From March 16-20, eight Columbia Law students visited San José State University to assist the College of Applied Sciences and Arts Justice Studies department’s Records Clearance Project during their spring break. The students are the fourth group that has opted to use their spring break from Columbia Law School to help Santa Clara residents who want to expunge their records.
During the week, the law students worked with SJSU undergraduate students to interview eight clients, prepare petitions to have their records expunged and provided a rap sheet analysis of paths to expungement to 19 women in Elmwood County Jail.
Each law student was partnered with an SJSU undergraduate student for a week of intense work on the project.
“It’s been a great week and it’s been fun for me even though it has been a ton of work,” said Peggy Stevenson, the founder and director of the Records Clearance Project.
Since 2008, Record Clearance Project students and volunteers have provided more than 32,000 hours of service, not including the time put in for the Spring 2015 semester. According to the team’s estimates the market value of RCP services is 10 times the actual cost to run the program.
As of March 2015, the Records Clearance Project volunteers and students have prepared 823 petitions for 242 clients since the start of the program, with 99 percent of the convictions expunged and 94 percent of eligible felonies reduced to misdemeanors.
With luggage filling the corners of the room just before some of the law students flew home on the last day of their spring break, Stevenson asked them for feedback on the week’s work.
“Help us see what worked well and help us see what didn’t,” she said.
Preetha Reddy said she thought the activities were well timed to give them a sense that they had started and completed a project in the short time they had at SJSU.
“It was a good balance of being here, working along and with partners,” she said. “We did a lot of work, but it was well-timed and organized.”
She said that working on preparing petitions for future court hearings and also working with the women in the jail offered the chance to see clients of the Record Clearance Project as they neared the end of their journey while seeing others just beginning their journey.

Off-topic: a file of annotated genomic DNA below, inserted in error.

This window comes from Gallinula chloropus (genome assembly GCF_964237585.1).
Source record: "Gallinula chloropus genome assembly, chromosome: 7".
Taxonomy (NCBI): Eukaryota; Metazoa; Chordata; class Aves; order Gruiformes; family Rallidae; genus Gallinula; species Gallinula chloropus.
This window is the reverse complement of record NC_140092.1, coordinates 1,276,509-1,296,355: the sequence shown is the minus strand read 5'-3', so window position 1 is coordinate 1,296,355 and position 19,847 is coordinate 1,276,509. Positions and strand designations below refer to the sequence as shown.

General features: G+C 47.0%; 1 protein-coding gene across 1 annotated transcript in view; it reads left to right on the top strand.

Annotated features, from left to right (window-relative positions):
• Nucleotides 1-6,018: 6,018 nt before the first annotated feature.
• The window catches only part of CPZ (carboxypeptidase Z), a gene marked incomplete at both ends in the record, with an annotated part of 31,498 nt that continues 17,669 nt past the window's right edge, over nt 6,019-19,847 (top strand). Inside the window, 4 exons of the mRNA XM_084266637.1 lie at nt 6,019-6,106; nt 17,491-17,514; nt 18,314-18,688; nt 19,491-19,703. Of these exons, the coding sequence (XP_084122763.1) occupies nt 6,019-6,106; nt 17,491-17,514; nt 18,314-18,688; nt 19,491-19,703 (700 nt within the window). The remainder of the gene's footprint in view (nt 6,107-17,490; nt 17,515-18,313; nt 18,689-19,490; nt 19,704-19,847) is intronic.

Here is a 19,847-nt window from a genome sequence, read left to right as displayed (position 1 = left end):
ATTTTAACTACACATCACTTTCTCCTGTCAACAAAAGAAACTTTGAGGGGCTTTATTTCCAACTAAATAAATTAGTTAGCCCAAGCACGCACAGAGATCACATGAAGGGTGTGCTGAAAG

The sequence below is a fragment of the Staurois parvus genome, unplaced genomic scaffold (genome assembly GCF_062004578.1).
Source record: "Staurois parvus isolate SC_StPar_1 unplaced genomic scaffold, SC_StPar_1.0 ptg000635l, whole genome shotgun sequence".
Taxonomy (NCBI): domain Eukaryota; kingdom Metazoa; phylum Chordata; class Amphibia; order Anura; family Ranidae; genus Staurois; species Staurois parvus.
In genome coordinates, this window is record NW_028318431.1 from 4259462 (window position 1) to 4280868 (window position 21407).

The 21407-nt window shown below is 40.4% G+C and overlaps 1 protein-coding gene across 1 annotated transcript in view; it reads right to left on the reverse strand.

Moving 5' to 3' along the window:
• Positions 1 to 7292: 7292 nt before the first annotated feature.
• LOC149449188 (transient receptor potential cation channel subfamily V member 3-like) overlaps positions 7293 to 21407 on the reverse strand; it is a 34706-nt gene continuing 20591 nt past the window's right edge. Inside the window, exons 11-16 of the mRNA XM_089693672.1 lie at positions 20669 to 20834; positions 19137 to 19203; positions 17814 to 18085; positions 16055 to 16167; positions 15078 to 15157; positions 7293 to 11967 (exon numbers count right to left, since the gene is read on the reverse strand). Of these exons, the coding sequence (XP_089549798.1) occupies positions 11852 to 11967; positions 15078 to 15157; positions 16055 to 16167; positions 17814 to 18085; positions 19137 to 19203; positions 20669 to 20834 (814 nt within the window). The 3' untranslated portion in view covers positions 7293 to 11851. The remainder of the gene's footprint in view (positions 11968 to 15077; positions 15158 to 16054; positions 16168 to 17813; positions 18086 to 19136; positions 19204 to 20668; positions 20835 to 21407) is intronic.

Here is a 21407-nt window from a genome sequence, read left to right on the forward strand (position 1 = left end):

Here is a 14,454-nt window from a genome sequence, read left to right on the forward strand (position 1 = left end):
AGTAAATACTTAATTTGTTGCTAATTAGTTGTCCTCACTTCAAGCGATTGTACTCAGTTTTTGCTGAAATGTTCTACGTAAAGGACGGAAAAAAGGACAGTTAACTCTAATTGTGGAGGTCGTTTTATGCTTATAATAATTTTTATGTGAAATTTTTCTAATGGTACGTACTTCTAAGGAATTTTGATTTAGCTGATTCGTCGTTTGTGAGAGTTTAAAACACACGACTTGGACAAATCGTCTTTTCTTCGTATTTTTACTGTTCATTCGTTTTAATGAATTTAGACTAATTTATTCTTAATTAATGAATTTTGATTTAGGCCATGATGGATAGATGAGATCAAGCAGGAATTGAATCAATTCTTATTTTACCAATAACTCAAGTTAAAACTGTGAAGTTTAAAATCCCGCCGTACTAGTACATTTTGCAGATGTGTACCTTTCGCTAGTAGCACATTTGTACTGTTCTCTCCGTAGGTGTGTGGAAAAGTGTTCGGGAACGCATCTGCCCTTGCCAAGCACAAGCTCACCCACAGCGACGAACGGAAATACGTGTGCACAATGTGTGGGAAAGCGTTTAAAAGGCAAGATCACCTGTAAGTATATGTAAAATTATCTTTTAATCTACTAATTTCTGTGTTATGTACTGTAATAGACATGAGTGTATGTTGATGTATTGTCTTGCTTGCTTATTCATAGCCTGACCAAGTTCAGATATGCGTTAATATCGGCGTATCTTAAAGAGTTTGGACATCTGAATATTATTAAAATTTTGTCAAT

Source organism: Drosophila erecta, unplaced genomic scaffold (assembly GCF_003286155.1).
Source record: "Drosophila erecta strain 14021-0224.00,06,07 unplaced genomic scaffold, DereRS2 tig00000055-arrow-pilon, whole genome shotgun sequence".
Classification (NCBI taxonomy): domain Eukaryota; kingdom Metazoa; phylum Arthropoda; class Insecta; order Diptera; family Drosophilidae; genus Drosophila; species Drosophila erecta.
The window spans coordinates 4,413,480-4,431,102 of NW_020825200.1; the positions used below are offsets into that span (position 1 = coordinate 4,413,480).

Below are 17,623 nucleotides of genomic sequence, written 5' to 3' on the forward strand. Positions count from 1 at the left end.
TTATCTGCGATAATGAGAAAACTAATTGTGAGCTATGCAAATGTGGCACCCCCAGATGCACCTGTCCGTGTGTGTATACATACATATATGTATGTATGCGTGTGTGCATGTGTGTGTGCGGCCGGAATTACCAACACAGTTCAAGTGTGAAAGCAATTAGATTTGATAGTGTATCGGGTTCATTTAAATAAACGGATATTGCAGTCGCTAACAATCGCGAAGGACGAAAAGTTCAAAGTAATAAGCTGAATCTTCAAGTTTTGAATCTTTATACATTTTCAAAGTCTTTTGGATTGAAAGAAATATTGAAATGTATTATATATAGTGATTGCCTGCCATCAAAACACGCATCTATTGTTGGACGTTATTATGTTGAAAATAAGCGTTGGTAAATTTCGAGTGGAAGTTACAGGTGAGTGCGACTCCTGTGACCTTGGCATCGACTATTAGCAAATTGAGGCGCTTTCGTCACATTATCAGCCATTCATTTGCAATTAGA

“We got more than we gave,” Mindy Lin said. “We learned so much…I feel like we could do more.”
Some of the law students commented on how much the undergraduate students knew about the process of expungement while they were learning it on the spot.
“I was really impressed with how much we fit into five days,” Josh Dell said. “It’s more than in two weeks of law school…I lucked out that my client was very forth coming and really deserving.”
All the law students said they felt that their clients were deserving and working to change their lives for the better.
“I learned a lot about other people’s stories and wanting a new life,” Wendy Ren said, noting that her parents were skeptical that someone who had committed a crime would want to start a new life. “I didn’t know until I went through the process. It is a turning point for me as well.”
Some of the law students felt the same way.
“When you look at a client on paper, it’s just work,” Lin said. “It seems like it’s not that bad – it should be straight forward. But it’s not just legal. It (affects) marriages, families and self-esteem.”
The full list of Columbia Law students who participated in the alternative spring break at SJSU includes: